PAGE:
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Thomas Brock Dies

Thomas Brock, the microbiologist who discovered the bacterium whose polymerase enables PCR reactions, has died, the New York Times reports. He was 94.

According to the Times, Brock stopped off at Yellowstone National Park during a drive to the west coast since he had never been and, in an interview posted by the University of Wisconsin-Madison to YouTube, says he was stunned by all the microbes living in the hot springs there and thought that they would be interesting to study.

Among the bacteria he collected and cultured was Thermus aquaticus, a polymerase from which was later used by Kary Mullis to develop PCR, since it could work well at high temperatures. "PCR is fundamental to everything we do in molecular biology today," Yuka Manabe from Johns Hopkins University School of Medicine tells the Times. "Mullis couldn't have done PCR without a rock-stable enzyme."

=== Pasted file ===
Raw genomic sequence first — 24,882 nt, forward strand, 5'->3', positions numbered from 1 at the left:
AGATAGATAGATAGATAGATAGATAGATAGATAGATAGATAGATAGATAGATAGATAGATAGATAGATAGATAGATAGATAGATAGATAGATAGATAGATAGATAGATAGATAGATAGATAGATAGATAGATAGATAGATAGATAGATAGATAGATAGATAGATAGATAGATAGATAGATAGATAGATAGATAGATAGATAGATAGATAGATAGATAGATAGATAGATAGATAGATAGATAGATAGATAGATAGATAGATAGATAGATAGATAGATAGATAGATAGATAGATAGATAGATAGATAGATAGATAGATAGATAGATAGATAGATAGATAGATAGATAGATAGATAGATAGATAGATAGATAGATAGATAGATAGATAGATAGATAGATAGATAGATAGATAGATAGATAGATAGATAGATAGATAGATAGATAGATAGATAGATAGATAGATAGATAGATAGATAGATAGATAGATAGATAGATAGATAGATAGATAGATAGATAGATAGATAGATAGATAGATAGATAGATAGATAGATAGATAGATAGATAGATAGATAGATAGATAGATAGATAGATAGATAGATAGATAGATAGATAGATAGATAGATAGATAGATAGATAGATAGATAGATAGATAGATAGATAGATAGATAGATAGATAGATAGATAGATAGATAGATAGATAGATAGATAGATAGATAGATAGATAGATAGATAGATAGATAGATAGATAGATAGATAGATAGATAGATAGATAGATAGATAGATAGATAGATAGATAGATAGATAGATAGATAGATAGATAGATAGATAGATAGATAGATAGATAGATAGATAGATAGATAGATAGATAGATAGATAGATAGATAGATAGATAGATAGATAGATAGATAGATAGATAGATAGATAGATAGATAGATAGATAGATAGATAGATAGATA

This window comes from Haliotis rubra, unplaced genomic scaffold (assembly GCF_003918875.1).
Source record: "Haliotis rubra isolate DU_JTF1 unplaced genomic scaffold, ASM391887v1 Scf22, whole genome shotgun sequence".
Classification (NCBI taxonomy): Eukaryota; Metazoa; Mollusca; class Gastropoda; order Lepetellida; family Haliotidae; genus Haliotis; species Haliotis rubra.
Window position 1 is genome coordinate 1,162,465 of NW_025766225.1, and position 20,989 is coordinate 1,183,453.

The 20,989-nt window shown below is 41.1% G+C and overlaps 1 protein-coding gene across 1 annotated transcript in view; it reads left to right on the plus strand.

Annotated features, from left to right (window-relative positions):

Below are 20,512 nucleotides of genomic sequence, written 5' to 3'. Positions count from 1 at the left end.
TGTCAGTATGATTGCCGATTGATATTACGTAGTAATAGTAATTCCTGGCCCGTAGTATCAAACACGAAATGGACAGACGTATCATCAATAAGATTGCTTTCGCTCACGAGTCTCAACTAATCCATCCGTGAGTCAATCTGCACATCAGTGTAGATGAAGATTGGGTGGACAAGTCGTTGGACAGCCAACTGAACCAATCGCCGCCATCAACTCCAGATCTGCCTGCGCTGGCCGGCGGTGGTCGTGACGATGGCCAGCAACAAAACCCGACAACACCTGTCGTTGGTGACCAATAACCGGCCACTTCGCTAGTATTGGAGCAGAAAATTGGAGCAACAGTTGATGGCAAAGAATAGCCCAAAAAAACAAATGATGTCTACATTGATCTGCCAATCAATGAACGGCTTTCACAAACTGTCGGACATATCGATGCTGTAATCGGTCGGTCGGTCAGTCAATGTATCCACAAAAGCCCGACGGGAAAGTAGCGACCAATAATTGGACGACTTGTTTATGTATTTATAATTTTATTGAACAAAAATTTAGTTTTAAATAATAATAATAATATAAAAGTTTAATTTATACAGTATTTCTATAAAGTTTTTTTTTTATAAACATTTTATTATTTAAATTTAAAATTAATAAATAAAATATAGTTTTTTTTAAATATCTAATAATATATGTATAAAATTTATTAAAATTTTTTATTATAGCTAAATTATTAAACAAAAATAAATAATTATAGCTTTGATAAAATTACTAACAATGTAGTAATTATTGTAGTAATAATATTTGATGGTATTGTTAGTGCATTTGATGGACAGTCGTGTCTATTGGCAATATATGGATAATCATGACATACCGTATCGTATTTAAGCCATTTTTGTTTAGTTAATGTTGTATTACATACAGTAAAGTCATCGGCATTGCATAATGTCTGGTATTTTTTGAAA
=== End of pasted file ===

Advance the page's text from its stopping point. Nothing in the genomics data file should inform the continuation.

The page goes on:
In the video, Brock said that work like his emphasizes the importance of basic research. "[Basic research] made it possible for somebody to look for a DNA polymerase that might be useful," he added.

The Scan

Could Mix It Up

The US Food and Drug Administration is considering a plan that would allow for the mixing-and-matching of SARS-CoV-2 vaccines and boosters, the New York Times says.

Closest to the Dog

New Scientist reports that extinct Japanese wolf appears to be the closest known wild relative of dogs.

Offer to Come Back

The Knoxville News Sentinel reports that the University of Tennessee is offering Anming Hu, a professor who was acquitted of charges that he hid ties to China, his position back.

PNAS Papers on Myeloid Differentiation MicroRNAs, Urinary Exosomes, Maize Domestication

In PNAS this week: role of microRNAs in myeloid differentiation, exosomes in urine, and more.